A historic but dilapidated country estate is set to become one of the world’s finest mansions are plans were approved for a dazzling restoration.
Only the world’s billionaires are likely to be able to carry out the work on Tottenham House, a Wiltshire residence which is around 100 TIMES the size of the average family home.
It is steeped in history, dating back more than 900 years to the Norman Conquest, but
the Grade I Listed mansion and its grand outbuildings, which were part of the Earl of Cardigan’s ancestral estate, are now rundown following years of neglect.
The estate was sold in 2014 for £11.25 million to an unnamed buyer and extravagant plans were last year submitted to Wiltshire Council to return the rundown pile to a single residence for the first time in more than 70 years.
And with more than 90,000sq/ft of floorspace, the mansion will be of such opulence and scale that it is anticipated that 69 staff would be required to run it at a cost of more than £3 million PER YEAR.
Wiltshire Council approved the plans on Thursday evening – paving the way for an extraordinary restoration.
On top of reviving the main residence, the derelict stable block will be transformed into staff accommodation, a banqueting house would be built and a lake and cricket pitch would be installed in the grounds.
A planning report states: “The proposed scheme will make Tottenham House one of the very best private residences in the world, with facilities unlike anything available anywhere else.
“To succeed it must be exceptional with the widest possible appeal to those with the greatest financial means.
“The pool of potential buyers at any one time will, however, be highly limited.”
Savills estimates when completed, Tottenham House will require 69 members of staff, including butlers, nannies, housekeepers, chauffeurs, pilots and security staff.
Staff wages are expected to be around £1.7 million per year and it will cost £172,500 alone to heat the mansion.
It will be operated on the same scale as a mid-sized hotel and around 25 staff would have to live permanently on site.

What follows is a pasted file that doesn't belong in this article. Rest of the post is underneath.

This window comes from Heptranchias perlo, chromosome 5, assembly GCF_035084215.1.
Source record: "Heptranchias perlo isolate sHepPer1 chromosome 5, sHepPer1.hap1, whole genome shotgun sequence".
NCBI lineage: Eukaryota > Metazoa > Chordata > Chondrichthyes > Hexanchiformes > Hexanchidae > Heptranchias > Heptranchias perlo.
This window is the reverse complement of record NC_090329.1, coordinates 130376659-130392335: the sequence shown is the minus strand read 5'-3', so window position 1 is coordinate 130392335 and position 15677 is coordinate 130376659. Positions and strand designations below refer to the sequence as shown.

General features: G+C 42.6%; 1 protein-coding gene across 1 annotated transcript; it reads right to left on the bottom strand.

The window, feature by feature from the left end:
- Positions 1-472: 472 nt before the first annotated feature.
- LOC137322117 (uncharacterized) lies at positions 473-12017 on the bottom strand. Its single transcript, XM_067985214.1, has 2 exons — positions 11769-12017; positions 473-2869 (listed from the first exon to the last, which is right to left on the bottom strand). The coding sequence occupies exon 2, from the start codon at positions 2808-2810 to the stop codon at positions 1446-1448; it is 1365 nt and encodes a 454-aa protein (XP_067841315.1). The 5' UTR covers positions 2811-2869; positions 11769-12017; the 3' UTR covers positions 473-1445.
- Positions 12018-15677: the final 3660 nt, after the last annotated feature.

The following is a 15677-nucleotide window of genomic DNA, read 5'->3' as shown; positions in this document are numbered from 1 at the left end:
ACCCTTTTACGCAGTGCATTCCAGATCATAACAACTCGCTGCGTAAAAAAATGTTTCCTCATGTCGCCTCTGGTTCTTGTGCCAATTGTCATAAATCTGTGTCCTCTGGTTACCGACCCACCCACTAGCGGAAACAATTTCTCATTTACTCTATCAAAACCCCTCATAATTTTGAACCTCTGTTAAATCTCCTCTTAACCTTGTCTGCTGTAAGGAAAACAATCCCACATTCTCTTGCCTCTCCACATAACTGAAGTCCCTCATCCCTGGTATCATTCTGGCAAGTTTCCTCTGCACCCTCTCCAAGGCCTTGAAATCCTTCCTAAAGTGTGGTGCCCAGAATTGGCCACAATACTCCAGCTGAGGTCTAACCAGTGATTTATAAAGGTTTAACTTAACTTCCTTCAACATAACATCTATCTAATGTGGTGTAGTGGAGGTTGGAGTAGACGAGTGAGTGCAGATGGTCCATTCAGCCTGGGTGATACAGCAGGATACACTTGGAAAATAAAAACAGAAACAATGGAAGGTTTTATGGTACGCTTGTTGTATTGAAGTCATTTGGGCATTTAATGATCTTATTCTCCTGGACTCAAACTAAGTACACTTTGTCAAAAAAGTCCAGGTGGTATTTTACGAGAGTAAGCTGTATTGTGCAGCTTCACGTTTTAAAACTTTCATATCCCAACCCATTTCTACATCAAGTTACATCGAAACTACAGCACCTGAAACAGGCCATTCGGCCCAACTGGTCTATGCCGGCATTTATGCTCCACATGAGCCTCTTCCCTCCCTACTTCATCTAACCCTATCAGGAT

A spokesperson for Turley, which worked on the proposals, said: “We have always firmly believed that the best, indeed the only, way to achieve the restoration of Tottenham House and Estate is to ensure once again that the House serves its original purpose as a single-family home.
“We are delighted that the committee supports us on this vision and has resolved to grant permission for this project of national importance.”
Plans show the lower ground floor will be dedicated to leisure and maintenance, boasting a pool, billiard room, cinema, bar and spa along with a number of offices, staff rooms, kitchens and laundry rooms.
The ground floor will be for entertaining – with a grand dining room, drawing room, living room, library, winter garden and enormous halls. The orangery will be transformed into a ‘state dining room’.
Upstairs will be the living quarters, which will consist of a staggering master bedroom suite that includes his and her bedrooms, his and her bathrooms and his and her dressing rooms.
In total there will be eight bedroom suites, all boasting dressing rooms and bathrooms.
The third floor will house the staff bedrooms and numerous office rooms.
On top of the restorations, new build accommodation is also planned along with new stables, an indoor/outdoor riding school and a swimming pool and tennis pavilion.
Tottenham House, near Marlborough, was part of the Savernake Estate which dates back to the Norman Conquest when it was a Royal Hunting forest.
The first record of a house in the current location was when Henry VIII visited Sir John Seymour at Wolf Hall and members of the Seymour family are said to have stayed at Tottenham Lodge.
Henry VIII met Jane Seymour at Wolf hall, marrying her in 1536. This elevated the family and the estate was passed into the personal ownership of the Seymours in 1547.
The estate passed down the female line of the Seymour family to the Bruce family, who became the Brudenell-Bruces.
The current Earl of Cardigan, David Brudenell-Bruce lost, lost ownership of the house in 2014 following a legal battle with trustees.
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